Journalists: Please look for this. Pay attention to which national churches seek a global solution and which ones accept the claims of Istanbul.

Later on in the story, there is this. Read carefully:

Ukrainian officials said the local arm of the Russian Orthodox Church was spreading pro-Russian propaganda, and many believers switched allegiance to a Ukrainian-led church called the Kiev Patriarchate even though it wasn’t recognized by other Orthodox churches.

Ah, a crucial point. Why wasn’t the Kiev Patriarchate recognized by other Orthodox churches? Why was that relatively new body known, globally, as a church in schism?

Bishops from the Kiev Patriarchate, the Russian church and another unrecognized church met in December to form the Orthodox Church of Ukraine and elected 39-year-old Epifaniy as their leader. Epifaniy switched between Ukrainian and Greek in a speech Sunday. “We were divided, but now we are united,” he said.

Whoa. Here is a paragraph with a massive hole in it that WSJ editors must correct, in the name of basic journalism.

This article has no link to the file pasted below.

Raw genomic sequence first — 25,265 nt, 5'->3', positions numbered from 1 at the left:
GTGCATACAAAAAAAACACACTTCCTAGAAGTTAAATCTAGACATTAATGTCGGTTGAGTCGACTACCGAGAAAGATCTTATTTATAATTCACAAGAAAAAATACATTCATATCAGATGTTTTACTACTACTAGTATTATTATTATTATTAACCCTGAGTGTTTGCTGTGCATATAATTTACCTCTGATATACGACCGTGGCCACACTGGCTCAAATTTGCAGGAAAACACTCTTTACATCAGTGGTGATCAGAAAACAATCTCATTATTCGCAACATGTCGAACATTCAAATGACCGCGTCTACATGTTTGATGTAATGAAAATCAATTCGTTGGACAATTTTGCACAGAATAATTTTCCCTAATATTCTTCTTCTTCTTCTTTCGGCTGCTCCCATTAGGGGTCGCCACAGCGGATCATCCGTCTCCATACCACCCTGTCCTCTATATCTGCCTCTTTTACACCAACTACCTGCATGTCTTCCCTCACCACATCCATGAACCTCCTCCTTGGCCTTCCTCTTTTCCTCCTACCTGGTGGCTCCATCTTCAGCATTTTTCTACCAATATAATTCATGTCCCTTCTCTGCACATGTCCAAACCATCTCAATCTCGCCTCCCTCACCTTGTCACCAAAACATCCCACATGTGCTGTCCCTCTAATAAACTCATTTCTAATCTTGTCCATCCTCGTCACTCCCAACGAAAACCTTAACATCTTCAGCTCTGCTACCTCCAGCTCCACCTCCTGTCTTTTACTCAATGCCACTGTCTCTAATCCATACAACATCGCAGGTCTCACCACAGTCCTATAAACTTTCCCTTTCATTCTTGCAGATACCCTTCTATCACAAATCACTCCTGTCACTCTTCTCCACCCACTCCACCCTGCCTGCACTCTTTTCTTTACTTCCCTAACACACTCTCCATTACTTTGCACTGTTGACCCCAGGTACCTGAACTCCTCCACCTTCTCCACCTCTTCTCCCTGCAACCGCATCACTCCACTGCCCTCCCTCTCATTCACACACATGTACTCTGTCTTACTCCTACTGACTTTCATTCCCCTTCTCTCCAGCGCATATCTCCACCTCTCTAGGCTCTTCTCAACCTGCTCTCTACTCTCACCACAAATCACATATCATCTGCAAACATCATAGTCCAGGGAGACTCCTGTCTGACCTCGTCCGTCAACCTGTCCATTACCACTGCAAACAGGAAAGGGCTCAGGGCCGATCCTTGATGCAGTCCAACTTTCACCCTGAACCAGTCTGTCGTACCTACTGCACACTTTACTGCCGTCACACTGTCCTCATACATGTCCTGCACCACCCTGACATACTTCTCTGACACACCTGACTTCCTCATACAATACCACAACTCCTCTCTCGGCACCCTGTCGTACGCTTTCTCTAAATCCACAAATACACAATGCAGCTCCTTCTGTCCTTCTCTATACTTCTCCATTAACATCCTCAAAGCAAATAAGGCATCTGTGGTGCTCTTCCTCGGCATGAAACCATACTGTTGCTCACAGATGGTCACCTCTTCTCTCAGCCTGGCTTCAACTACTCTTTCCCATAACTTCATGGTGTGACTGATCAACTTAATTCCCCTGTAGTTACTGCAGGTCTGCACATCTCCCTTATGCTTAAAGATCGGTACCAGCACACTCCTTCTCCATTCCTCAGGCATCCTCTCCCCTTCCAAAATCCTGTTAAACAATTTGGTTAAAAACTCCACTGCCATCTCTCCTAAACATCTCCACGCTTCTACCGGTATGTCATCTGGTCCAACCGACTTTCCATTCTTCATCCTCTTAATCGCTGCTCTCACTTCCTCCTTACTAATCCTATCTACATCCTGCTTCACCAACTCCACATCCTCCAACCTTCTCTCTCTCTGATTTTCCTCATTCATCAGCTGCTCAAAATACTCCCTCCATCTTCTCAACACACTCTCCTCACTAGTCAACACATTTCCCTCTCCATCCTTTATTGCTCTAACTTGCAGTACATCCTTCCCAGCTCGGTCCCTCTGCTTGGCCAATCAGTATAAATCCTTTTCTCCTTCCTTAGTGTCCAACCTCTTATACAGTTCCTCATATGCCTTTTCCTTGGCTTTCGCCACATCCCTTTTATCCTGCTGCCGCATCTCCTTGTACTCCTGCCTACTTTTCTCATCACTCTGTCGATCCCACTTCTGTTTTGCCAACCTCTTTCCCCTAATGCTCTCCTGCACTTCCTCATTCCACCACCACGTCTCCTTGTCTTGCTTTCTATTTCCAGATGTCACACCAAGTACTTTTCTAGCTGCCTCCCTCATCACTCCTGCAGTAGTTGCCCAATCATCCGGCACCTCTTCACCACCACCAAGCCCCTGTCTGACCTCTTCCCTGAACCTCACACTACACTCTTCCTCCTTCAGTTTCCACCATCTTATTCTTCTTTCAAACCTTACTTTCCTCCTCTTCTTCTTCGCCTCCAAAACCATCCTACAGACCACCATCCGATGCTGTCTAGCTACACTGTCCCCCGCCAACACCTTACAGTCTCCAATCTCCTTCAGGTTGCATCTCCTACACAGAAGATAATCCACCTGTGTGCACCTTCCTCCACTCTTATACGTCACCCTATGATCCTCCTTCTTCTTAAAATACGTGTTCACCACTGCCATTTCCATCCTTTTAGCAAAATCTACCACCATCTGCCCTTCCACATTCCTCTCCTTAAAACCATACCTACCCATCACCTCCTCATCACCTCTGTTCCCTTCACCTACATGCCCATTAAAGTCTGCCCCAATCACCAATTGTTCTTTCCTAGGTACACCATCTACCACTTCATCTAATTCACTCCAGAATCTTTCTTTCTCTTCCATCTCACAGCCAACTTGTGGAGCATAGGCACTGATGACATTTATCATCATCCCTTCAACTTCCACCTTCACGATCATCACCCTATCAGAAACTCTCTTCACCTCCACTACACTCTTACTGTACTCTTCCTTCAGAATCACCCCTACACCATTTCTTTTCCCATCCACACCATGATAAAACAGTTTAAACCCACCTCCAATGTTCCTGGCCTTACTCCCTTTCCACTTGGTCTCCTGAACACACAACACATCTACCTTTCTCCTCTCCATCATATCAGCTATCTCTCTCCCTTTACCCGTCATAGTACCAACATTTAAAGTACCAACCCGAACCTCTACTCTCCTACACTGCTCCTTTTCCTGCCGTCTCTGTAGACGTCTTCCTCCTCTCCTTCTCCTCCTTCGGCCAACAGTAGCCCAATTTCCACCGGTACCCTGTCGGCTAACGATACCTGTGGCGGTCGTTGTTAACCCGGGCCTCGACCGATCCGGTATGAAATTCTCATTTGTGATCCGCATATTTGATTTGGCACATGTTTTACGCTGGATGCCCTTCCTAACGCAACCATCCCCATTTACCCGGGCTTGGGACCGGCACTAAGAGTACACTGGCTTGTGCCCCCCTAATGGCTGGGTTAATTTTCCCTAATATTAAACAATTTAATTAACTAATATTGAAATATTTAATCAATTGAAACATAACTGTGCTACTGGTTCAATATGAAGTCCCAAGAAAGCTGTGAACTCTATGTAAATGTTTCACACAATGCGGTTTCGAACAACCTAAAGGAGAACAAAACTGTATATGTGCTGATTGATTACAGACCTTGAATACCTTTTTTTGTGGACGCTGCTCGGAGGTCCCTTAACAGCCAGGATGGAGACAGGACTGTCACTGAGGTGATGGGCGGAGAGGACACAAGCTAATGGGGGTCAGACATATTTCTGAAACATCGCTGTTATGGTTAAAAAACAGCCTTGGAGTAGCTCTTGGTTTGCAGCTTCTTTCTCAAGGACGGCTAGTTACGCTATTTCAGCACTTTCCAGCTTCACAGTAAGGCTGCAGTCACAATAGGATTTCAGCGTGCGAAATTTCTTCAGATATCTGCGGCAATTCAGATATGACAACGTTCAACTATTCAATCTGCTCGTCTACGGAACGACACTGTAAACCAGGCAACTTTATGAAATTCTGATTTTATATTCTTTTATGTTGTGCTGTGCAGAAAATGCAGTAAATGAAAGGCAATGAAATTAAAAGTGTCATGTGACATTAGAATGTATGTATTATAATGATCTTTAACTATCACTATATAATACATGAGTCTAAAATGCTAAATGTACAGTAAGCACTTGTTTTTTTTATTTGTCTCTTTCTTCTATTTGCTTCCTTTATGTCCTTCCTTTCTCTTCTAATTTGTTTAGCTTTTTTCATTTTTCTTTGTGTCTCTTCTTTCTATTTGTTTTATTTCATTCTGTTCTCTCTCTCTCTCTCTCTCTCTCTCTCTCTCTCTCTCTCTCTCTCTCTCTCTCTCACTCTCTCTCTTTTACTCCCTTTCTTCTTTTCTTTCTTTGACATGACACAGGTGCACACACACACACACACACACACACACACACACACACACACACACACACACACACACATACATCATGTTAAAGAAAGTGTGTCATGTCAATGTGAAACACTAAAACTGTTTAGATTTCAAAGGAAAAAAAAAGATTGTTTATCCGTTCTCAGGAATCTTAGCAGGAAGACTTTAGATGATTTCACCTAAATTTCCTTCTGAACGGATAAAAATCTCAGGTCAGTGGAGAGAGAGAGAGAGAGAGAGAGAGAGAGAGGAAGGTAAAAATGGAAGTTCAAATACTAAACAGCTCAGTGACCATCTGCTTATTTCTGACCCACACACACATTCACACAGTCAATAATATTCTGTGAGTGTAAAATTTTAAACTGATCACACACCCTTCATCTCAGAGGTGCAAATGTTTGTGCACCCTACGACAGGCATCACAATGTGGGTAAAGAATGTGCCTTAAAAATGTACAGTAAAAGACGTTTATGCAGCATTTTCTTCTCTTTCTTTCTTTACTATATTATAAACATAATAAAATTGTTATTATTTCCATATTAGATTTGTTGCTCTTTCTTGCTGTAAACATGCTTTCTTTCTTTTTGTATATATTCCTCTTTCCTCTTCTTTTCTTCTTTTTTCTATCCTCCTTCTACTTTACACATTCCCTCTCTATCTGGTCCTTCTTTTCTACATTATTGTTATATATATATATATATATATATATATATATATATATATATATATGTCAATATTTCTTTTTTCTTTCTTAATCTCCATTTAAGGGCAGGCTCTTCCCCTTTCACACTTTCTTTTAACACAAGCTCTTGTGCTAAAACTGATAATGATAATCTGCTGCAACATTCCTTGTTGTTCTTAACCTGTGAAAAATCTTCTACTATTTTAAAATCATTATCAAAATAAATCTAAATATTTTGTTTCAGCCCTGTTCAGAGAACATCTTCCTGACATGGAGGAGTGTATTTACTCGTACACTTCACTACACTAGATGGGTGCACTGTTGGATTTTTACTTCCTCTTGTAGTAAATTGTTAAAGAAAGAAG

First, consider this material from an earlier “On Religion” column I wrote about this dispute:

Ukraine currently has three Orthodox bodies — the Ukrainian Orthodox Church (Moscow Patriarchate), the Ukrainian Orthodox Church (Kiev Patriarchate) created in 1991 and the small Ukrainian Autocephalous Orthodox Church, born early in the 20th century. The news right now is that the Ecumenical Patriarchate of Constantinople has lifted an old condemnation of schismatic Orthodox leaders in Ukraine, taking a big step toward validating the claims of Patriarch Filaret of the Kiev Patriarchate.